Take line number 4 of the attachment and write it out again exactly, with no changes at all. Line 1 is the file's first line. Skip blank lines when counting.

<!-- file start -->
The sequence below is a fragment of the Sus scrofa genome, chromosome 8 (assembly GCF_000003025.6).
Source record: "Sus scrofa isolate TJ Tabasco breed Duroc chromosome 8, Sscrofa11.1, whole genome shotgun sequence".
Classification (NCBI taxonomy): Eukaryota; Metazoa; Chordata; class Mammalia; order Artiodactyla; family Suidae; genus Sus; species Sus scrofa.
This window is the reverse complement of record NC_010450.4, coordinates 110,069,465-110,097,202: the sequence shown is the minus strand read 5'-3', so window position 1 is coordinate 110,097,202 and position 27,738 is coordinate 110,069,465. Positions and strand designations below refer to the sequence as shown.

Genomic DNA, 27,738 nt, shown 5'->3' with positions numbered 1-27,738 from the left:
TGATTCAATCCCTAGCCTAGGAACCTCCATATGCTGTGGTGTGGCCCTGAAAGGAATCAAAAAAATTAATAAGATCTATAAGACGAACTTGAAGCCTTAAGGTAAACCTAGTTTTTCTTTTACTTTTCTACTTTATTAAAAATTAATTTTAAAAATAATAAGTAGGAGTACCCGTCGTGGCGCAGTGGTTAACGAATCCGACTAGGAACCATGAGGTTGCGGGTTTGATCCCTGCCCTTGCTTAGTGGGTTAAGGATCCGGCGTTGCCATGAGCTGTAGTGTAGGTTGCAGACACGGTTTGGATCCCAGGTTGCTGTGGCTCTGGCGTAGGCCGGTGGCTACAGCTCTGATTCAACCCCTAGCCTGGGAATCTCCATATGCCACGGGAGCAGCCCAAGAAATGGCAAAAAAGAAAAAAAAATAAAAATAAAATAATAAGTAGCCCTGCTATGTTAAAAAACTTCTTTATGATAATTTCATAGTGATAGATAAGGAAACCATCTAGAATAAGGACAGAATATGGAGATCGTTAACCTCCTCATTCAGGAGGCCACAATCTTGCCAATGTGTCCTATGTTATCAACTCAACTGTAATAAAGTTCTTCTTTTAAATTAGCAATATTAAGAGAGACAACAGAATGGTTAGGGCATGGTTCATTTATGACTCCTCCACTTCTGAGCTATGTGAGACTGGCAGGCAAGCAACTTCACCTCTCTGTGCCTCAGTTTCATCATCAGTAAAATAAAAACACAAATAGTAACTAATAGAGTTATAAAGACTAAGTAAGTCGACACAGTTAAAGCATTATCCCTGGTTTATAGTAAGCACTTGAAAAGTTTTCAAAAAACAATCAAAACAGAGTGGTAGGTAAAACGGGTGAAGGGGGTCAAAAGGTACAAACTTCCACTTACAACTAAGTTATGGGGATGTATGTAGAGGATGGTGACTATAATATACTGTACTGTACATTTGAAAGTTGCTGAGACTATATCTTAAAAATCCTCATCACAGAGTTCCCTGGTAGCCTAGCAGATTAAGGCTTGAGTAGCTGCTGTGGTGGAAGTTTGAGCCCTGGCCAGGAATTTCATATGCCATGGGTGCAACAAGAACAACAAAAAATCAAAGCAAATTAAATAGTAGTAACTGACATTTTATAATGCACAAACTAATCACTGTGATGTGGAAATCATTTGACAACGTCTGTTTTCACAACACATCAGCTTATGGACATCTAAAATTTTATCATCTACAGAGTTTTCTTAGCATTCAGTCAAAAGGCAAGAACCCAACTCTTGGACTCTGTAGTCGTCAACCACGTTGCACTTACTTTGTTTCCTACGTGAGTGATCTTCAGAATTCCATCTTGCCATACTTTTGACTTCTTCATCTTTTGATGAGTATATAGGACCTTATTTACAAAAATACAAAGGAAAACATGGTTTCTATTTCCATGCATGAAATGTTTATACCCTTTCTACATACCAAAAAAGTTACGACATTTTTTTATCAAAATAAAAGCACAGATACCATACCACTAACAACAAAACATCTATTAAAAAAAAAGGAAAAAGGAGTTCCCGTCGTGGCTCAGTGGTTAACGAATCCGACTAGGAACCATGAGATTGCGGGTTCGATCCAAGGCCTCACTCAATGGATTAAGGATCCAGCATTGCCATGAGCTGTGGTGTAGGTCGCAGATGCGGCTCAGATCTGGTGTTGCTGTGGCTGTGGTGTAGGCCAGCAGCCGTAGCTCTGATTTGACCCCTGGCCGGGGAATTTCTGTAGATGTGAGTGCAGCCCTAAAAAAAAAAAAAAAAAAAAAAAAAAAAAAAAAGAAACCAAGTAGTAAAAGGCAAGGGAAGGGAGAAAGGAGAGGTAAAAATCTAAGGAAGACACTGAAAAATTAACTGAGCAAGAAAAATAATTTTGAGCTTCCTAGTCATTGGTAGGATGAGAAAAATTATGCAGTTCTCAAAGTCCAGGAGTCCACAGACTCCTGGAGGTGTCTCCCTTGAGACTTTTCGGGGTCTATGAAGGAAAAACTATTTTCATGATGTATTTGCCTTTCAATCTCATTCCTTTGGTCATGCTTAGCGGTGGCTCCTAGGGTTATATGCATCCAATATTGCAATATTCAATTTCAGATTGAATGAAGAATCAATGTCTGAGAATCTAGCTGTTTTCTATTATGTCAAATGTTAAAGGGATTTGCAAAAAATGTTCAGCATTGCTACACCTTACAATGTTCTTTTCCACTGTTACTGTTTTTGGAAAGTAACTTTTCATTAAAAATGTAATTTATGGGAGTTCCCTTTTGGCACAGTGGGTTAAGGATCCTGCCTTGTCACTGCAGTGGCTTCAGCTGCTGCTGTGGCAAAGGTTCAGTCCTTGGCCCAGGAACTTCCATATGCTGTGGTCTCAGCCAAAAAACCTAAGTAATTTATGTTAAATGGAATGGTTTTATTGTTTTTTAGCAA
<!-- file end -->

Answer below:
This window is the reverse complement of record NC_010450.4, coordinates 110,069,465-110,097,202: the sequence shown is the minus strand read 5'-3', so window position 1 is coordinate 110,097,202 and position 27,738 is coordinate 110,069,465. Positions and strand designations below refer to the sequence as shown.